CARA was founded in 2011 with the goal of developing programs, conducting research, and advocating for policies that would better support New York City public school students to and through college.

Co-Directors Janice Bloom and Lori Chajet used their previous 20+ years of working in NYC public schools, coupled with findings from doctoral research they conducted on college access and persistence for first-generation college students, to shape the organization and its agenda.

In its first year, CARA had two programs that served 8 high schools and reached approximately 1,000 students. In 2021, it has five program areas, serves over 90 schools, 9 colleges, and reaches over 22,000 New York City high school and college students per year.


2006: Urban Youth Collaborative launches campaign to start Student Success Centers (SSCs)

2007: First two SSCs launch in Brooklyn with Cypress Hills LDC at the Franklin K. Lane Campus and Make the Road NY at the Bushwick Campus

2010: College Inquiry curriculum developed and piloted at two schools in Brooklyn

2011 + 2012

CARA is founded

College Inquiry program launched

Right to College program adds new SSC

CARA partners with Urban Assembly and CUNY to create first College Bridge program in NYC

2013 + 2014

CARA programs featured as “best practice” in Center for New York City Affairs report Creating College Ready Communities: Preparing NYC’s Precarious New Generation of College Students

CARA launches peer-to-peer persistence programming, working in partnership with CUNY K-16 to develop Strive for Success

CARA, in partnership with CUNY professor Michelle Fine, joins U.S. Department of Education’s “First in the World” Grant – Moving the Dial on Inequality Challenges: Broadening Student Access and Success and Transforming Institutions through Campus-Community Engagement

2015 + 2016

CARA’s College Bridge program shifts to year-long model

CARA supports NYC DoE’s Office of Postsecondary Readiness in launching College Access for All

CARA partners with CUNY ASAP to develop a peer-to-peer component to its nationally-recognized retention model

2017 + 2018

CARA partners with NYC DoE and CUNY to design and launch College Bridge for All, expanding summer bridge programming throughout NYC

CARA partners with NYC DoE to open five new Student Success Centers across NYC, further expanding its Right to College program

CARA programs featured as “best practice” in Center for an Urban Future’s report Degrees of Difficulty: Boosting College Success in NYC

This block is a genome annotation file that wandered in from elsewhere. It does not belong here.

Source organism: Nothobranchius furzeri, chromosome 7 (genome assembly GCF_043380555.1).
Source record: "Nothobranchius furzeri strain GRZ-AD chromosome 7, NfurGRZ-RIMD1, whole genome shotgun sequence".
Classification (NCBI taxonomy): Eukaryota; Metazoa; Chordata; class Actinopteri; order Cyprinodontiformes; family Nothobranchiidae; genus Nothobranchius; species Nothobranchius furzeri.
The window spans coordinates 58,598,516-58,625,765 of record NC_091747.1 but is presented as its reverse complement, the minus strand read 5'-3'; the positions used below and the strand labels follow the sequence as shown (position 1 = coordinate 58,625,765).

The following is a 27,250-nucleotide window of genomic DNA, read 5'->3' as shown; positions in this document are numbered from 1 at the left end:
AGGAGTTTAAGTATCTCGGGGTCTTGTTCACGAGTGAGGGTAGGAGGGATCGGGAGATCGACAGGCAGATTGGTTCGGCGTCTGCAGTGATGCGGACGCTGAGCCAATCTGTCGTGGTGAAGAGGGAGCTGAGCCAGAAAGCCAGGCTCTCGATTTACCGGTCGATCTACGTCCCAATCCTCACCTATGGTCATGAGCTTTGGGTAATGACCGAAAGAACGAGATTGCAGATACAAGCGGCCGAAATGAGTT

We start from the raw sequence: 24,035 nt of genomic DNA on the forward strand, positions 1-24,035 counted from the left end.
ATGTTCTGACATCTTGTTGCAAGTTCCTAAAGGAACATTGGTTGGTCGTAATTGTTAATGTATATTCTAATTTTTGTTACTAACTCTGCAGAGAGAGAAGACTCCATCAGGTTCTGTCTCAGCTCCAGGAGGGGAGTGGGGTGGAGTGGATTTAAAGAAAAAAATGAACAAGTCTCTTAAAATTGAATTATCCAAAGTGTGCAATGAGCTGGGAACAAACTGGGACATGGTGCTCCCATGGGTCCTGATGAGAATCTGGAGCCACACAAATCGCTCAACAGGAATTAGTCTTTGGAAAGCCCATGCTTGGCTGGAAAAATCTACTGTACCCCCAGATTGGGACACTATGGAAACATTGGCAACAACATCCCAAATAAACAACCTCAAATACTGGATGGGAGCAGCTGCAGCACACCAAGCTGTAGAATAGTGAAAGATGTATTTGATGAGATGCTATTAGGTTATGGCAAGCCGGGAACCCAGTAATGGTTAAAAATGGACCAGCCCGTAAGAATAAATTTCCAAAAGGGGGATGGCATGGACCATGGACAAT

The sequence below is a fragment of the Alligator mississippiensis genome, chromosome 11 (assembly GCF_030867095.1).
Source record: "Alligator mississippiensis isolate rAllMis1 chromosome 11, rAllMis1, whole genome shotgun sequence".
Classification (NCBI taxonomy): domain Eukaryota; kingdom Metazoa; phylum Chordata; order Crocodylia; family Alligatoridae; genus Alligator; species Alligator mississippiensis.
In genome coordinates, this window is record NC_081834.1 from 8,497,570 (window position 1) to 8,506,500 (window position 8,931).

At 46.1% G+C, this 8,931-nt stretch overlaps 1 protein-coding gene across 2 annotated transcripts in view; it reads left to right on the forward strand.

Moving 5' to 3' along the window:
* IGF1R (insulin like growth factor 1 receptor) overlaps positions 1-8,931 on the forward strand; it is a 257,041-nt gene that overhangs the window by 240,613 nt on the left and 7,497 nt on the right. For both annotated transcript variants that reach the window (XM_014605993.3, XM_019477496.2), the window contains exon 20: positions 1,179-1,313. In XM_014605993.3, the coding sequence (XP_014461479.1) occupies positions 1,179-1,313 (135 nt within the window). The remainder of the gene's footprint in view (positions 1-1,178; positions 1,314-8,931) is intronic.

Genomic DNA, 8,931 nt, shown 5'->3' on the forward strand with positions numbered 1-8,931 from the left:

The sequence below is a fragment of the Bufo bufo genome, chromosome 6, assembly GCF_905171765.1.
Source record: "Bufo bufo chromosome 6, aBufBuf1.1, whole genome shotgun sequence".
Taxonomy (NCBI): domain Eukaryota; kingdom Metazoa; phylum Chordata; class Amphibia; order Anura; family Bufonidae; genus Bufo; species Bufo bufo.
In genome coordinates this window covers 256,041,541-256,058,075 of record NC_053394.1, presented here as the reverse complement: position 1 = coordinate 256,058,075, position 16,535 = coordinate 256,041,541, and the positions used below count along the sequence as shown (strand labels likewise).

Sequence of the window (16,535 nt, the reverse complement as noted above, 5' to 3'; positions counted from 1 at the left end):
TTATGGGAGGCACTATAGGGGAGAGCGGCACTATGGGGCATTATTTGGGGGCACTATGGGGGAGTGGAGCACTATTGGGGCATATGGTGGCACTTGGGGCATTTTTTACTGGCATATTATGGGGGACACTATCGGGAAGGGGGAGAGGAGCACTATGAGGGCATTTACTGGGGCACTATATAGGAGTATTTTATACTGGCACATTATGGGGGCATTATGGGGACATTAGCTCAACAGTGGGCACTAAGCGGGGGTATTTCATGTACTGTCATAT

2019 + 2020

CARA expands its work outside of NYC, working with Connecticut Rise to implement College Inquiry in CT schools

CARA’s peer-to-peer model featured in Mandy Savitz-Romer’s book, Fulfilling the Promise: Reimagining School Counseling to Advance Student Success

CARA develops a comprehensive set of core competencies and professional capacities for peer leaders, as well a performance-based assessment system for all of its peer leader programs

2021 + 2022

CARA releases its first two comprehensive policy reports: Organizing for Access: Building High School Capacity to Support Students’ Postsecondary Pathways, based on three years of research at 7 NYC public high schools working to restructure college access work, and Peer-Led College Access Programming: A Profile of Student Success Centers in NYC documenting the creation and evolution of Student Success Centers in NYC

With funding from the Bill & Melinda Gates Foundation, CARA partners with CUNY’s Office of Student Affairs to scale its peer-to-peer persistence model at three CUNY campuses and to develop a strategic plan to create a sustainable system-wide peer-to-peer student support system

CARA receives a $2 million grant from MacKenzie Scott


CARA further expands its work outside of NYC in three program areas: working with Mentor Newark and NCLC to bring College Bridge to Newark; working with Foundation for Tacoma Students to implement College Allies in Tacoma-area colleges; working with Hawaii P-20 to pilot College Inquiry at Honoka`a High

CARA releases a new policy report based on its work at schools serving new immigrant students: Obstacles & Opportunities: Supporting College & Career Access for Adolescent Immigrant Students